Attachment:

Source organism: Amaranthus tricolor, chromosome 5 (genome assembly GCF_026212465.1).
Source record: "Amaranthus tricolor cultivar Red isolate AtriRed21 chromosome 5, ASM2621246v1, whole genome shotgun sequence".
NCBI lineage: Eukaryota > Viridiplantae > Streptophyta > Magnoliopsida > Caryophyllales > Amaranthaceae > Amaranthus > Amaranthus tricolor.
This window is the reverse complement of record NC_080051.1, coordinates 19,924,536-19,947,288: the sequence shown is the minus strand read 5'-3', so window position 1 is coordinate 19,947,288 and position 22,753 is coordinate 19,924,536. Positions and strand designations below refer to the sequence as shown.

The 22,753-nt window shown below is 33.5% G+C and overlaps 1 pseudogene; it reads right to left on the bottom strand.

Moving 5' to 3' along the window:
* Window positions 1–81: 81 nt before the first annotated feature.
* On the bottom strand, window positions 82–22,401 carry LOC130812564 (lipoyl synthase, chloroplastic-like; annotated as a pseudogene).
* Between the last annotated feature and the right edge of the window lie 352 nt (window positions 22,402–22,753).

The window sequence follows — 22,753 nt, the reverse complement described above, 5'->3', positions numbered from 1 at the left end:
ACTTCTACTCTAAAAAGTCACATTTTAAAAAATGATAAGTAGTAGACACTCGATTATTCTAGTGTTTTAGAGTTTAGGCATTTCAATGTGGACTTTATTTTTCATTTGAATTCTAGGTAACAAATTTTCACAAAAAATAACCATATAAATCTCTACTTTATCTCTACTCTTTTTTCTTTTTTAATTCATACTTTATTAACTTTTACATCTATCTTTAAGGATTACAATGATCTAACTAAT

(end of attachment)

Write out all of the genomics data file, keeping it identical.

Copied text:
Source organism: Amaranthus tricolor, chromosome 5 (genome assembly GCF_026212465.1).
Source record: "Amaranthus tricolor cultivar Red isolate AtriRed21 chromosome 5, ASM2621246v1, whole genome shotgun sequence".
NCBI lineage: Eukaryota > Viridiplantae > Streptophyta > Magnoliopsida > Caryophyllales > Amaranthaceae > Amaranthus > Amaranthus tricolor.
This window is the reverse complement of record NC_080051.1, coordinates 19,924,536-19,947,288: the sequence shown is the minus strand read 5'-3', so window position 1 is coordinate 19,947,288 and position 22,753 is coordinate 19,924,536. Positions and strand designations below refer to the sequence as shown.

The 22,753-nt window shown below is 33.5% G+C and overlaps 1 pseudogene; it reads right to left on the bottom strand.

Moving 5' to 3' along the window:
* Window positions 1–81: 81 nt before the first annotated feature.
* On the bottom strand, window positions 82–22,401 carry LOC130812564 (lipoyl synthase, chloroplastic-like; annotated as a pseudogene).
* Between the last annotated feature and the right edge of the window lie 352 nt (window positions 22,402–22,753).

The window sequence follows — 22,753 nt, the reverse complement described above, 5'->3', positions numbered from 1 at the left end:
ACTTCTACTCTAAAAAGTCACATTTTAAAAAATGATAAGTAGTAGACACTCGATTATTCTAGTGTTTTAGAGTTTAGGCATTTCAATGTGGACTTTATTTTTCATTTGAATTCTAGGTAACAAATTTTCACAAAAAATAACCATATAAATCTCTACTTTATCTCTACTCTTTTTTCTTTTTTAATTCATACTTTATTAACTTTTACATCTATCTTTAAGGATTACAATGATCTAACTAAT